The talks I attended were all very interesting. Tom Crawford of Tom Rocks Maths described his work modelling the flows of rivers into oceans as a means of tracking plastics and other forms of pollution, to find the best places to collect them. The flows are controlled primarily by the Earth's rotation, outflow speed, and the density of the river water relevant to the sea.


Sim Singhrao of the University of Central Lancashire described her work on the possible contribution of poor oral hygiene to Alzheimer's disease. The bacterium Porphyromonas gingivalis, which contribures to gum disease, has been found in the brain of Alzheimer's patients, and it is suggested that Alzheimer's disease may be worsened by the action of the immune system in the brain, or protein fragments left behind when the bacteria feed.


Jess Wade of Imperial College, who works on organic semiconducting materials which can be used in products such as flexible displays, gave a lecture on chirality in science, from Louis Pasteur's discovery of optical isomerism in tartaric acid to biological effects, to the possible origins of chirality in polarisation of starlight due to the rotation of galaxies, to chiral selection of electron spin and the role it may play in our nervous system.


Guillermo Rein of Imperial College described the wide range of work involved in fire science, from fires aboard NASA spacecraft, to how polymers burn, to how large buildings can survive fire without structural failure, to the problem of long-lasting peat fires and the severe air pollution that they cause in South-East Asia. His work has not just been theoretical, but has included spectacularly large experiments in both the Czech Republic and Indonesia.


Finally, Ravi Gogna of BAE described work to improve information sharing between police, social workers, health care, and schools to improve child protection and allow problems to be dealth with without heavy-handed interventions. The technology was originally used to raise flags for fraud in financial institutions.

13 September 2019

The sixtieth anniversary of the first human created object to land on the Moon, Luna 2

Earlier this year, there was much commemoration of the fiftieth anniversary of the first landing by humans on the Moon, by Neil Armstrong and Buzz Aldrin of Apollo 11. Today is the sixtieth anniversary of an earlier achievement, the first human-created object to land on the Moon (or any celestial object other than Earth). This was the Soviet probe Luna 2, which landed on the Moon on the 13th Sep 1959 (the 14th by USSR time), after being launched around one and a half days before. The third and final stage of the probe's launch rocket also hit the lunar surface, in an uncertain location.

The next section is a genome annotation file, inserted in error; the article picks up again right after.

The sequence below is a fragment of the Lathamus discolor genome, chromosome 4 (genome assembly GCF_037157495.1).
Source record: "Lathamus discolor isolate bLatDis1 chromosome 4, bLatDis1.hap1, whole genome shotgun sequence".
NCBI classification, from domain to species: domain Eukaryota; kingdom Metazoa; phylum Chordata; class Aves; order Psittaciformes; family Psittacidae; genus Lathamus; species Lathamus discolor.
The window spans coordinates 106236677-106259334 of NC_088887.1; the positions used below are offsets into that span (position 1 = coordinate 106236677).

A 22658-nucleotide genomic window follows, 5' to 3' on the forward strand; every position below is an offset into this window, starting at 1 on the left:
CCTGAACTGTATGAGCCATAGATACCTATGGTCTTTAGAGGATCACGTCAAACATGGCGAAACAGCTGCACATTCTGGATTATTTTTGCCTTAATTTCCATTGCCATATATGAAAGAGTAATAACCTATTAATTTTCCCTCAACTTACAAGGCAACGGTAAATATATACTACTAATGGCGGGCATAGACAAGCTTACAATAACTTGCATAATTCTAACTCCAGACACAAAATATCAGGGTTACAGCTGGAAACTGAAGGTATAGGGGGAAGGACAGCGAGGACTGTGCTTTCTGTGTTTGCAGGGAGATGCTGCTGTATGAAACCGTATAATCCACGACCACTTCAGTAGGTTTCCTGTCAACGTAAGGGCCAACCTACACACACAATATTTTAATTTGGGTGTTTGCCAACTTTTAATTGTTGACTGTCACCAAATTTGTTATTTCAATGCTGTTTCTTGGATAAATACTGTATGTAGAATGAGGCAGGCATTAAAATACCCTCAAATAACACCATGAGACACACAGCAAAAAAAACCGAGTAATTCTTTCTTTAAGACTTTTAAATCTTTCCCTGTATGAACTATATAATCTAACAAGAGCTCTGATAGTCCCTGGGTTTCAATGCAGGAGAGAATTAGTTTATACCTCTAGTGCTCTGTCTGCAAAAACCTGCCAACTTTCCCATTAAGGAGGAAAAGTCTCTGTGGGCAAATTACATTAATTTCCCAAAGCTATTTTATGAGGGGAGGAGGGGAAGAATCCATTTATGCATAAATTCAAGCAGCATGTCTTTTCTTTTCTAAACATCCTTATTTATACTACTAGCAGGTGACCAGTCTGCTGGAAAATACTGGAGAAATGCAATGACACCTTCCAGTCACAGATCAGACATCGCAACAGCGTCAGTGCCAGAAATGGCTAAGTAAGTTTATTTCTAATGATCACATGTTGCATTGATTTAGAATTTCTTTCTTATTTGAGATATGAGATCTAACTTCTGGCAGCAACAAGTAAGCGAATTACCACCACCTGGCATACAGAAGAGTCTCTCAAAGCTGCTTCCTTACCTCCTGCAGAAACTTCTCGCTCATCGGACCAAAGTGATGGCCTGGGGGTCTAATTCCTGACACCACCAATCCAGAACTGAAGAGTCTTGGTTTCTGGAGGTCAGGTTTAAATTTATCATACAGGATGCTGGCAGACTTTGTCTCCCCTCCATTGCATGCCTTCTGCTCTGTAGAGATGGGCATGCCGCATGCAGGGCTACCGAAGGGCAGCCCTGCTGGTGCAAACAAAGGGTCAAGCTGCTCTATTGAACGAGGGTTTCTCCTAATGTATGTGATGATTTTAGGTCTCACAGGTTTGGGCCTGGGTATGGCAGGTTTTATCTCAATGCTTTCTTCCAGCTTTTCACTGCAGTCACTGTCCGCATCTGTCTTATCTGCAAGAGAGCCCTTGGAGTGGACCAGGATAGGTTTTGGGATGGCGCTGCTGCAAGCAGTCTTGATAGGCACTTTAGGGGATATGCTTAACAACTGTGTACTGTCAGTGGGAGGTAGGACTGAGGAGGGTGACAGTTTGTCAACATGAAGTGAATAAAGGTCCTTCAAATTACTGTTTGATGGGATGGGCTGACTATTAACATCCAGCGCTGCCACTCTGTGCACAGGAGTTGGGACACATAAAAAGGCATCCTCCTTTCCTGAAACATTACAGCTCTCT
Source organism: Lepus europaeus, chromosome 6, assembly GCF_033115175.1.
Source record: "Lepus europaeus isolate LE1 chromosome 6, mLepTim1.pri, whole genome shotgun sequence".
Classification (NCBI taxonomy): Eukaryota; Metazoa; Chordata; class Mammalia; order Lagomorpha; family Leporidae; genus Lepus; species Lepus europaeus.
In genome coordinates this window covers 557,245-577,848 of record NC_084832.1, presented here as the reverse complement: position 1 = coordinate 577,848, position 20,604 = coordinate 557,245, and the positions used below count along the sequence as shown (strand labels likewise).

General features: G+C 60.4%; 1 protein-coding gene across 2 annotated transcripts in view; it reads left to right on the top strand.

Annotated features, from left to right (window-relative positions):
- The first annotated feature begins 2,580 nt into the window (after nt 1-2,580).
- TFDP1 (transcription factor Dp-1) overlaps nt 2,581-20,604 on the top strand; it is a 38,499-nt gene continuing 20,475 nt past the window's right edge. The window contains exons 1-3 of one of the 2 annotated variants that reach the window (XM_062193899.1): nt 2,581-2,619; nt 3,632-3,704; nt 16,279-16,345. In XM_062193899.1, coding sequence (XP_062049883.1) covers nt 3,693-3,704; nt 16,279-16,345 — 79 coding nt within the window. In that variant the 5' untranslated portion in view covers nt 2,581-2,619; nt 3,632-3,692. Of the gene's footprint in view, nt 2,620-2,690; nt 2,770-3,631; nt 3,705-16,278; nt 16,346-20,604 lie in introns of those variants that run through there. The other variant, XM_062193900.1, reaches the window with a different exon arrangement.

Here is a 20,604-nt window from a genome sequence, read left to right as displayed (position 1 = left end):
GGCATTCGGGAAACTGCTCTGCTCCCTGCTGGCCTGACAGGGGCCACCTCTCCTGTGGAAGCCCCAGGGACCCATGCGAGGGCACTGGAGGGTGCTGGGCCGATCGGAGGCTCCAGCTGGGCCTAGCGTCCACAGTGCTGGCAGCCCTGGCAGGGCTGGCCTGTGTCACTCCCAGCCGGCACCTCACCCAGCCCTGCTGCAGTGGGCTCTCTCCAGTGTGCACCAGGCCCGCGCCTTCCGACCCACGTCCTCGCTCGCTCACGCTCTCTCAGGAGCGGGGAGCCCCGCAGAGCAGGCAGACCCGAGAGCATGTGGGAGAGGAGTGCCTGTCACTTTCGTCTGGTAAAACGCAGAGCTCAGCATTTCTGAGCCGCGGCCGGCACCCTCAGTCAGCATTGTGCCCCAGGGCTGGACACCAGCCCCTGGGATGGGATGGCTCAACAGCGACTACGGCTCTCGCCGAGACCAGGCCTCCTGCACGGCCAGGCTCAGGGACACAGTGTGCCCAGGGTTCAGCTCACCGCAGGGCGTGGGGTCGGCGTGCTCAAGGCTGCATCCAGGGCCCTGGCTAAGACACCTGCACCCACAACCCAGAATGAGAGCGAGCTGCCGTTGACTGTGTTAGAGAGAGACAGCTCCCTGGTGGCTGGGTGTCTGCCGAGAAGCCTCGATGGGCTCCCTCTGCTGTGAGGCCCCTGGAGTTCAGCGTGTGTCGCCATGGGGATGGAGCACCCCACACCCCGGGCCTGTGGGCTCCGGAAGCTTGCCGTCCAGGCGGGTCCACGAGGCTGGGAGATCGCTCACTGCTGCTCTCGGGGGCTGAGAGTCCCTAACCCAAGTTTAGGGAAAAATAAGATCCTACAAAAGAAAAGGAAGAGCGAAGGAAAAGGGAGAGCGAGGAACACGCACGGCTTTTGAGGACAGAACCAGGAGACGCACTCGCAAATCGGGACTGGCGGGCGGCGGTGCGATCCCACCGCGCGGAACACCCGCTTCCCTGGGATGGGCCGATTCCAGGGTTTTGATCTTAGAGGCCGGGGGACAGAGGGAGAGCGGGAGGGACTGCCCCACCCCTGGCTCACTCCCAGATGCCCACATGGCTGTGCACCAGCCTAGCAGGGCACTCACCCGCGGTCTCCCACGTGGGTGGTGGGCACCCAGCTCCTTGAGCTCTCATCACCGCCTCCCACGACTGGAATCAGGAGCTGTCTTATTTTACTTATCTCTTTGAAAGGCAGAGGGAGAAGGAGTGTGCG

A policed metal globe of tesellating pentagons, each marked CCCP 1959
Copy of the ball of plaques carried on Luna 2, now displayed at the Kansas Cosmosphere. Photograph by Patrick Pelletier, used under a CC BY-SA 3.0 licence.

There is also a British element to this event. Some people in the USA and other western countries had suspected that previous spaceflight achievements by the Soviet Union had been exaggerated or entirely faked for propaganda purposes. Due to this, the astronomer Bernard Lovell, the founder of the Jodrell Bank radioobservatory, acted as an independent witness to prove that Luna 2 actually had been launched and had reached the Moon.

Luna 2 was designed by the leading USSR space systems designer Sergei Korolev. The probe carried equipment to investigate the Earth's magnetic field, radiation, cosmic particles, and micrometeor impacts. A previous, similar probe, Luna 1, had been launched in January, but missed the Moon due to a failure of control of the rocket. Luna 2 successfully landed in the Palus Putredinus region. Luna 1 and Luna 2 confirmed that there was no measurable magnetic field or radiation belt around the moon. The next successful Soviet Moon probe, Luna 3, successfully orbited the moon and took the first photographs of its dark side. Later, in 1966, Luna 9 became the first human-made object to make a controlled soft landing on the moon.

Moscow Cosmos sent Lovell tracking data for Luna 2 and radio frequencies provided by USSR news reports. Jodrell Bank telescope picked up signals from satellite from claimed position exactly as required on two separate occasions. US astronomers were sceptical until Lovell held the telephone handset to the loudspeaker so that they could hear the bleeps. The apparent signal frequency of the transmissions changed due to Doppler shift exactly as predicted from acceleration of the probe under lunar gravity. The last signal was detected from 50 miles above the Moon's surface and the end of the transmission was too abrupt for the satellite to have passed behind the moon. Luna 2 hit the Moon's surface at 22:02:23 BST on 13th Sep 1959 at 7500 mph. The launching rocket also emitted a cloud of glowing vapourised sodium once it had reached 97000 miles from Earth, so that it could be more easily tracked. The probe incorporated a hollow titanium ball covered with Soviet symbols, which was intended to break up on impact and scatter them over the landing site.

An image of craters on the Moon with a close up of a probe.
The later USSR Luna 16 mission landed on the Moon, photographed by the US Lunar Reconnaissance Orbiter. Photograph used by permission from NASA for informational purposes.

Lovell, B, Here is the evidence that the Moon was hit, LIFE 47(13), 28 Sept. 1959, p. 53
Lund, T, Early exploration of the Moon: Ranger to Apollo, Luna to Lunniy, Cham: Springer, 2018. Available as an ebook in British Library Reading Rooms.